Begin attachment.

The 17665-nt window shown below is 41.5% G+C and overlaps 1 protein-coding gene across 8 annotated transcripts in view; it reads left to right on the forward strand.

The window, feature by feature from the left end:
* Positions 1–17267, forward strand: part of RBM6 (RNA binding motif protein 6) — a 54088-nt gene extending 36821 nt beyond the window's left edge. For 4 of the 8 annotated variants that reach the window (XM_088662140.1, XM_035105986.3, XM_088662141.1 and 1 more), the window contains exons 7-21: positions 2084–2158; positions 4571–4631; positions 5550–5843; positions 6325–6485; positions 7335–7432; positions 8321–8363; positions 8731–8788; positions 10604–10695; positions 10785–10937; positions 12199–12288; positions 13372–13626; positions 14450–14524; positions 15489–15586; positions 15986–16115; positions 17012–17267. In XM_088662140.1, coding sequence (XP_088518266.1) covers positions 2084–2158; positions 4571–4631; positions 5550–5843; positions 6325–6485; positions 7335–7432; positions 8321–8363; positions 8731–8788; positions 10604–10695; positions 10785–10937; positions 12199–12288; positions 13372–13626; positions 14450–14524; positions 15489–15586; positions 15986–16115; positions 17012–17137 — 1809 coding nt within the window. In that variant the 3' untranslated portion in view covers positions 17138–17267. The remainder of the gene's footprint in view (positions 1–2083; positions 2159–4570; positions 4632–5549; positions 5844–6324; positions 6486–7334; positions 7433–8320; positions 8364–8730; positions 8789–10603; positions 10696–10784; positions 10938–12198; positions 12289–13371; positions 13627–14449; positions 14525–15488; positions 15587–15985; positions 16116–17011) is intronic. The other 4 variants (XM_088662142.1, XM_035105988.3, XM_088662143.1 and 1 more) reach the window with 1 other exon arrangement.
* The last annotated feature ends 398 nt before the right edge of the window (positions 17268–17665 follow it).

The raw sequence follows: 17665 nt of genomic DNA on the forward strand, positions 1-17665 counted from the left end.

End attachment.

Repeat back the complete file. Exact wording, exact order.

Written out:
The 17665-nt window shown below is 41.5% G+C and overlaps 1 protein-coding gene across 8 annotated transcripts in view; it reads left to right on the forward strand.

The window, feature by feature from the left end:
* Positions 1–17267, forward strand: part of RBM6 (RNA binding motif protein 6) — a 54088-nt gene extending 36821 nt beyond the window's left edge. For 4 of the 8 annotated variants that reach the window (XM_088662140.1, XM_035105986.3, XM_088662141.1 and 1 more), the window contains exons 7-21: positions 2084–2158; positions 4571–4631; positions 5550–5843; positions 6325–6485; positions 7335–7432; positions 8321–8363; positions 8731–8788; positions 10604–10695; positions 10785–10937; positions 12199–12288; positions 13372–13626; positions 14450–14524; positions 15489–15586; positions 15986–16115; positions 17012–17267. In XM_088662140.1, coding sequence (XP_088518266.1) covers positions 2084–2158; positions 4571–4631; positions 5550–5843; positions 6325–6485; positions 7335–7432; positions 8321–8363; positions 8731–8788; positions 10604–10695; positions 10785–10937; positions 12199–12288; positions 13372–13626; positions 14450–14524; positions 15489–15586; positions 15986–16115; positions 17012–17137 — 1809 coding nt within the window. In that variant the 3' untranslated portion in view covers positions 17138–17267. The remainder of the gene's footprint in view (positions 1–2083; positions 2159–4570; positions 4632–5549; positions 5844–6324; positions 6486–7334; positions 7433–8320; positions 8364–8730; positions 8789–10603; positions 10696–10784; positions 10938–12198; positions 12289–13371; positions 13627–14449; positions 14525–15488; positions 15587–15985; positions 16116–17011) is intronic. The other 4 variants (XM_088662142.1, XM_035105988.3, XM_088662143.1 and 1 more) reach the window with 1 other exon arrangement.
* The last annotated feature ends 398 nt before the right edge of the window (positions 17268–17665 follow it).

The raw sequence follows: 17665 nt of genomic DNA on the forward strand, positions 1-17665 counted from the left end.